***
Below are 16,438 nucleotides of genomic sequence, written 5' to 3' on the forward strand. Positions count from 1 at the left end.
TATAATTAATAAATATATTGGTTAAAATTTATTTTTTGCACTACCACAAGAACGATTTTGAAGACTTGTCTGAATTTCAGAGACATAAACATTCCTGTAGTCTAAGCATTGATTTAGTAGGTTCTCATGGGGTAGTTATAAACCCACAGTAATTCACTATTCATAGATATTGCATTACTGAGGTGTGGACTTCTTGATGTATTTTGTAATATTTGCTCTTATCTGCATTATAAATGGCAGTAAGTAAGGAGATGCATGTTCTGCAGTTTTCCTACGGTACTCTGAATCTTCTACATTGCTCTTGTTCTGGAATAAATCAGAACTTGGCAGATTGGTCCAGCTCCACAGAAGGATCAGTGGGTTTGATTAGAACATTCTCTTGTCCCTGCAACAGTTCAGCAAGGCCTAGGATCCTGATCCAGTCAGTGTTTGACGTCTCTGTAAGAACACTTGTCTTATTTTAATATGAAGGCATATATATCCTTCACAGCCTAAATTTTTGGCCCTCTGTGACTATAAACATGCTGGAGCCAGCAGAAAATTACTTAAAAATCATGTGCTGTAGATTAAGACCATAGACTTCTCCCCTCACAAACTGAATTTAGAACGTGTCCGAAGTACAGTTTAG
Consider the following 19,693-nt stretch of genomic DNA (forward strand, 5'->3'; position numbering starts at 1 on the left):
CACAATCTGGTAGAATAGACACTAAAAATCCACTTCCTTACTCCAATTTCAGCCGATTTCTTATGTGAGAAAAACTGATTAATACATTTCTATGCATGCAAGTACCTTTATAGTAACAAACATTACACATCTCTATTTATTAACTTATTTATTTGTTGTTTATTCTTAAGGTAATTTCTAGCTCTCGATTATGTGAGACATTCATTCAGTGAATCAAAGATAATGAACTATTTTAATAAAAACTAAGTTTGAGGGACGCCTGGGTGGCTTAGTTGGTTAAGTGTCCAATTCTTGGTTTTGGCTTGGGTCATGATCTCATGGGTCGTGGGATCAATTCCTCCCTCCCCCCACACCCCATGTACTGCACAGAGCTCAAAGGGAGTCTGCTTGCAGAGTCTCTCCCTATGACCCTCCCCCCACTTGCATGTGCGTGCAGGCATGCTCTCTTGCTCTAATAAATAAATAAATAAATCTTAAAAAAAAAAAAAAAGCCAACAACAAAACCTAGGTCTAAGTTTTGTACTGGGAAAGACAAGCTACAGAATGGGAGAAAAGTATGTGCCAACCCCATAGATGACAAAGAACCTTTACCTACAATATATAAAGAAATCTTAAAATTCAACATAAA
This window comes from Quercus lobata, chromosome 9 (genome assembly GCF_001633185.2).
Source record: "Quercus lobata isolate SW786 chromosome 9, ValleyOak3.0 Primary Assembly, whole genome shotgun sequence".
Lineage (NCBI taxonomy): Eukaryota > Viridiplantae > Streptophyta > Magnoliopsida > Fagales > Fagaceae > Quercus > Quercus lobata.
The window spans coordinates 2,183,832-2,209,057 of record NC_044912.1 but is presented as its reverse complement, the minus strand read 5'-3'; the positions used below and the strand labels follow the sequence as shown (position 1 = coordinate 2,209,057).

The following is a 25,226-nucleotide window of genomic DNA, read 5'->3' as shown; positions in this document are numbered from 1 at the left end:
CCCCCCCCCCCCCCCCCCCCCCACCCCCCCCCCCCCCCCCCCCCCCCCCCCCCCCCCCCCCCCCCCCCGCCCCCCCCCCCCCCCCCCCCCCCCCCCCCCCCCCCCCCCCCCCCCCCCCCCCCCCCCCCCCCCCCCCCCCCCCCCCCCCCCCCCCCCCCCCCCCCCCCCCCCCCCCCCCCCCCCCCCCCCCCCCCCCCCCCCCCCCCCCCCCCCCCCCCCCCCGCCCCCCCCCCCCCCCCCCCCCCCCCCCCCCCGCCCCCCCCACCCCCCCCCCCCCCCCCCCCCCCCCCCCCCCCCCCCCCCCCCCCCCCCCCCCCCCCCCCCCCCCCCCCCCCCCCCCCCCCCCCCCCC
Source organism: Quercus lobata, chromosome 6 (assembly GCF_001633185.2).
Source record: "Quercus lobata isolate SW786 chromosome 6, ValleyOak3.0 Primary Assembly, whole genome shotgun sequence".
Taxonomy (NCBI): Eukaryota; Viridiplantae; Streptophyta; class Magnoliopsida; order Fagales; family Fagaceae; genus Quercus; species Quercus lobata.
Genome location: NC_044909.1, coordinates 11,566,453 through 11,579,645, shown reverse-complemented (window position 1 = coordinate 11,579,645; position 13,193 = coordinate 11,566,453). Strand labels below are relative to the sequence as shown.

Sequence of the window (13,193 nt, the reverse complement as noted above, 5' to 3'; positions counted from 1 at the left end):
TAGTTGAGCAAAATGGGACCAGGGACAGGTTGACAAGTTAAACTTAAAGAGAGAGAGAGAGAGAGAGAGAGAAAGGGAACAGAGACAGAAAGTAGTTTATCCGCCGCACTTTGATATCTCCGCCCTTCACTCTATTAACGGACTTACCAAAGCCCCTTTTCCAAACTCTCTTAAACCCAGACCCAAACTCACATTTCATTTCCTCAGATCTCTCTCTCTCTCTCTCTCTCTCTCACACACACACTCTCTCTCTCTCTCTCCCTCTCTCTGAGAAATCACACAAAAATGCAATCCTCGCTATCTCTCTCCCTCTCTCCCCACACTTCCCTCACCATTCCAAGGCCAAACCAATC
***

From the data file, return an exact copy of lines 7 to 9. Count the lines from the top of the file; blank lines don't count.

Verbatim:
Lineage (NCBI taxonomy): Eukaryota > Viridiplantae > Streptophyta > Magnoliopsida > Fagales > Fagaceae > Quercus > Quercus lobata.
The window spans coordinates 2,183,832-2,209,057 of record NC_044912.1 but is presented as its reverse complement, the minus strand read 5'-3'; the positions used below and the strand labels follow the sequence as shown (position 1 = coordinate 2,209,057).

The following is a 25,226-nucleotide window of genomic DNA, read 5'->3' as shown; positions in this document are numbered from 1 at the left end: